Marijuana will be legal for recreational use on October 17th. After a lengthy consultation period, and a blown deadline of July 1st. We thought this Trudeau election promise would go the way of electoral reform (hey, remember that???). But thankfully, you’ll soon be able to smoke pot with impunity!

That is, if you can find legal weed anywhere in Ontario on the 17th…

The new provincial government has promised private sale as of April 1st, 2019, (Is Doug Ford trolling us with that date?). Until then, you have to buy it online via the Ontario Cannabis Store website (which we assume will crash), and have it delivered by Canada Post.  

Here are the basic rules that govern what you can/can’t do in your Toronto House or Condo.

  1. Be 19+ to purchase, grow, possess or use it.
  2. Able to possess a total of 30 grams at one time.
  3. You can grow up to four plants at home.
  4. Free to light up in a private residence, outdoor public space, or in a parked vehicle. (Don’t smoke and drive, idiot)
  5. Herb and oils will be available via the Ontario Cannabis Store on the 17th, but edibles and concentrates (dabs) will still be illegal until at least April.

Legal marijuana is  much like alcohol and cigarettes, in that you must be 19+ to purchase, grow or consume it.

The laws of consumption align with tobacco outlined in the Smoke-free Ontario act. You are free to light up in a private home, public outdoor spaces such as parks and in a vehicle (as long as it’s parked. Don’t smoke and drive, dummy).  

Where things can get very tricky is in a condo…

Per the law, condo owners can smoke within their own unit. But not in common areas, which usually includes balconies. Also, there is a caveat that states,

“Additional restrictions on smoking and vaping may exist in municipal bylaws, lease agreements, and the policies of employers and property owners.”

We have seen condo boards and landlords race to create new rules banning the use and cultivation of cannabis. In some very rare instances, even the deliveries of legal weed to a building. Like Goldview Property Management, the company that runs OneEleven Condos on King West has recently done. 

What you need to know if you live in a condo

  1. You’re bound by the rules set out by your condo corporation.
  2. You can challenge a rule that you feel is discriminatory.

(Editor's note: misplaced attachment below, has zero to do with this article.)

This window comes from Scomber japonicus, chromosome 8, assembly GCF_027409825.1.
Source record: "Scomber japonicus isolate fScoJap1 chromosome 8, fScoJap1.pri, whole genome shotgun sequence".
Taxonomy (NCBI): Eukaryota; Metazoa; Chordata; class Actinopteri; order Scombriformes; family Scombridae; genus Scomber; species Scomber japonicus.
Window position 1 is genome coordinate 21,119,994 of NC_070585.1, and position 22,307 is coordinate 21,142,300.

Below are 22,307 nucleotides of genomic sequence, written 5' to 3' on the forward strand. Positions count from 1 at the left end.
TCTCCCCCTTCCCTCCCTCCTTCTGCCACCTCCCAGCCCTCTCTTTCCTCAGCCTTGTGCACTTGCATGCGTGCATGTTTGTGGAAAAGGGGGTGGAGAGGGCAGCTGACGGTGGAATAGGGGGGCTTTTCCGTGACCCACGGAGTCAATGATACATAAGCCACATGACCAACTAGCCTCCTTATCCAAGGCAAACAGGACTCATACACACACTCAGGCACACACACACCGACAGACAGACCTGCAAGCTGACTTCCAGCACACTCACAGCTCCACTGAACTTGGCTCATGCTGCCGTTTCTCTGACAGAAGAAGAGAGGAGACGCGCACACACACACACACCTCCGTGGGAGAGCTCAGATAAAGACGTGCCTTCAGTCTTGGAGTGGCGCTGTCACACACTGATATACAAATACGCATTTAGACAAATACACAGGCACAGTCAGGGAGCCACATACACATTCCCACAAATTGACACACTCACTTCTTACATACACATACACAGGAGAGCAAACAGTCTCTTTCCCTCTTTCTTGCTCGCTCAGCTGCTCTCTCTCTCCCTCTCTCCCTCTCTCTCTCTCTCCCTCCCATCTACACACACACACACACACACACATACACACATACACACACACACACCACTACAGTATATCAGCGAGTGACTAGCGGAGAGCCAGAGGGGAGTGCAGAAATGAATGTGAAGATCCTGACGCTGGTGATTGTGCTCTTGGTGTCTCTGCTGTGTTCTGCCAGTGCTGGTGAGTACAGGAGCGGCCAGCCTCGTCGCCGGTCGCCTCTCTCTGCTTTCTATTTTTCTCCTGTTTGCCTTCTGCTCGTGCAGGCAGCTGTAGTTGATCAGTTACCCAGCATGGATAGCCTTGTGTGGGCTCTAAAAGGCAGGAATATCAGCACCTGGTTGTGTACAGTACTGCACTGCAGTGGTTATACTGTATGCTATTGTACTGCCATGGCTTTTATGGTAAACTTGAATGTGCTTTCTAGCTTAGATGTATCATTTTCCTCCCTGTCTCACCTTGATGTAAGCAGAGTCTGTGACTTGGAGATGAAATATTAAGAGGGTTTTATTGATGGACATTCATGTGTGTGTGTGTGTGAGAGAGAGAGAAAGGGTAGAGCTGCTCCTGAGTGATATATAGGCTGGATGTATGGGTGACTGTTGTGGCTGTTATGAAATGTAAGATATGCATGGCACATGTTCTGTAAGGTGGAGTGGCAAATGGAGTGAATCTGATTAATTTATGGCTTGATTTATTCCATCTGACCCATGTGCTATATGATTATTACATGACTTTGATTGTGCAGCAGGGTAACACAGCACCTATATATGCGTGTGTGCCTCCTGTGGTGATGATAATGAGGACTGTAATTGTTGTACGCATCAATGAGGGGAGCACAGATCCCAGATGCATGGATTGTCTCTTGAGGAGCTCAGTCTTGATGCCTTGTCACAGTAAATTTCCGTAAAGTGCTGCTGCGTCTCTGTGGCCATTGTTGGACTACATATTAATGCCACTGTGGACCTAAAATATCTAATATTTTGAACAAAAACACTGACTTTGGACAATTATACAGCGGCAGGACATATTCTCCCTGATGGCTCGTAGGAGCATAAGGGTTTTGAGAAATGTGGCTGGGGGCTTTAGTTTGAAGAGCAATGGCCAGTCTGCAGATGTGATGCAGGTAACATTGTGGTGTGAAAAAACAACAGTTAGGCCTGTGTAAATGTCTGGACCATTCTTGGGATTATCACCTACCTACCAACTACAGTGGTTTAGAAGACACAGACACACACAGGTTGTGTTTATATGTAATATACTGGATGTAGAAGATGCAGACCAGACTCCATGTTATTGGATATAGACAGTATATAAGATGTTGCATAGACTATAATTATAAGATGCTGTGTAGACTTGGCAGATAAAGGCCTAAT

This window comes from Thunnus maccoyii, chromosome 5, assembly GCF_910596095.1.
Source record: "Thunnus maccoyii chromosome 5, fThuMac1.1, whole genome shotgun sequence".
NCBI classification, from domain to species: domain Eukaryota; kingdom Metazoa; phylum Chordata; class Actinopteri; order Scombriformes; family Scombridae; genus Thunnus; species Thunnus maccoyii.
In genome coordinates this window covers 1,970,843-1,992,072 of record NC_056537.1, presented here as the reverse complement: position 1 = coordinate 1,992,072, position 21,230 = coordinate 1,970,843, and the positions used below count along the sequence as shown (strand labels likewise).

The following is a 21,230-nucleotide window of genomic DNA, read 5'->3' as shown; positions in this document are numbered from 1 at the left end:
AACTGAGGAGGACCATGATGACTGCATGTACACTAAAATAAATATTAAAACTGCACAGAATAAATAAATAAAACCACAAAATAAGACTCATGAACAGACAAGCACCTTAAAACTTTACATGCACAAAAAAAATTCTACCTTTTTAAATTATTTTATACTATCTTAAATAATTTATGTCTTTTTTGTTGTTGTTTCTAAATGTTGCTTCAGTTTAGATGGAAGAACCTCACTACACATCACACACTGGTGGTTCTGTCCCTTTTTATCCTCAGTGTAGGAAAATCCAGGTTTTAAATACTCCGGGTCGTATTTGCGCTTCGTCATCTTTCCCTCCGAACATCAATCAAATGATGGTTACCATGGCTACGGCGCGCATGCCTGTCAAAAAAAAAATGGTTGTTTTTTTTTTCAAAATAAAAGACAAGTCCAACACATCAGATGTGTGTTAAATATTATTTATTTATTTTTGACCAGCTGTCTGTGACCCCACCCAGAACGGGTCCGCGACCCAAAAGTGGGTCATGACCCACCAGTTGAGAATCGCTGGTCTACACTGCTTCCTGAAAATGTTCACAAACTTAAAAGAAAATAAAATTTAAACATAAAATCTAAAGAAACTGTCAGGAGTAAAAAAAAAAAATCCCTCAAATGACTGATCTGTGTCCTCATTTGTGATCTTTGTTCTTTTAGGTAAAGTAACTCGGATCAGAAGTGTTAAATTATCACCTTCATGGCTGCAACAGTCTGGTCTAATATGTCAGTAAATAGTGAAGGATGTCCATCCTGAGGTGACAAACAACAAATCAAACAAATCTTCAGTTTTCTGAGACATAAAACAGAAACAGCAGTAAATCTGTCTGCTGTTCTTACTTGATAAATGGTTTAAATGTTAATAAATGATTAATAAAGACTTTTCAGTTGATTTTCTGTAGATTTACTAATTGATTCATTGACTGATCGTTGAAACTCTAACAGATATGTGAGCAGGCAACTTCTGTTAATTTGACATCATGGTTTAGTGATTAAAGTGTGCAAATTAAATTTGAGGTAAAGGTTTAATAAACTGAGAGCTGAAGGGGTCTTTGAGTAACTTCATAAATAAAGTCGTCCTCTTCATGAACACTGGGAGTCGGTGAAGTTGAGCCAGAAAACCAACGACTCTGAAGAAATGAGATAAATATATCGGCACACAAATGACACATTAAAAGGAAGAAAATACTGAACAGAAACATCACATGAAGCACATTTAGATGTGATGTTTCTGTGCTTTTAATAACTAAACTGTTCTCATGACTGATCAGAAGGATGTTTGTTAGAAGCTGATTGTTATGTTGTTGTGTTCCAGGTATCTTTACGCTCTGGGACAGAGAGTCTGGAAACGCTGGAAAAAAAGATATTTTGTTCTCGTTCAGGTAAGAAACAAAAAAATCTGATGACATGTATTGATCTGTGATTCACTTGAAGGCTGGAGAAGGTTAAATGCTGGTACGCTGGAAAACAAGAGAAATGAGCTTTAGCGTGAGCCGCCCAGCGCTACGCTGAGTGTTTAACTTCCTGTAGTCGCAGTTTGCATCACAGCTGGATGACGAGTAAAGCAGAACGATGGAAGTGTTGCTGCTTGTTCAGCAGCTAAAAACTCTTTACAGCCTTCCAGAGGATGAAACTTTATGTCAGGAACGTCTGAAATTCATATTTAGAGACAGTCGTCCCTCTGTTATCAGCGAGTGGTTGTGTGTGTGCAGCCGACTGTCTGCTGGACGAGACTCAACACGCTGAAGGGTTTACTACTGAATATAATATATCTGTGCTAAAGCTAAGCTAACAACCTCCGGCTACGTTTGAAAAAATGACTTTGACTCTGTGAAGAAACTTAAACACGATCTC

3. Have a concierge? They are not allowed to sign for your weed packages.
  4. If you smoke in your unit, or in a common area against the rules of your condo corporation, you can be fined.
  5. If you’re a renter, your lease may have stricter rules than the condo corporation of your building.

We decided to reach out to friend of the Spring Team, and Chief Visionary Officer at ICC Property Management, Steven Christodoulou. Steven was kind enough to answer a few questions for us! Keep reading.

Why are condo boards rushing to put a blanket ban on consumption of marijuana, when existing ‘nuisance’ rules that are already in place have been policing these sorts of issues previously?

“Existing Nuisance Rules are too broad and are not specific enough to deal with any issues with respect to marijuana use or even the allowable growing of 4 plants per household.  

We are suggesting to our clients to have an absolute prohibition of smoking in the units and on the property. This includes the smoking of cigarettes and/or vaping as well. As such, condominium corporations are not necessarily discriminating between tobacco and cannabis.  

Just the fact that smoke emanating to other units may be a nuisance to another resident who has a reasonable expectation that (within reason) their rights are not infringed upon.

We are also suggesting a prohibition on the growing of cannabis in the units.  The growing of cannabis leads to other issues, such as an increase in utility costs which in many condominiums is a common expense.  Growing cannabis requires additional hydro, water and the suite to be heated at a temperature higher than normal. Depending on the circumstances, may also cause mould growth within the unit.”

What will enforcement of a rule like this look like?

“In order to enforce any rule, the rule must be reasonable.  These new rules will be enforced in the same manner as any existing rule and a homeowner/resident has a duty to abide by these rules in accordance with the condominium corporation’s documents.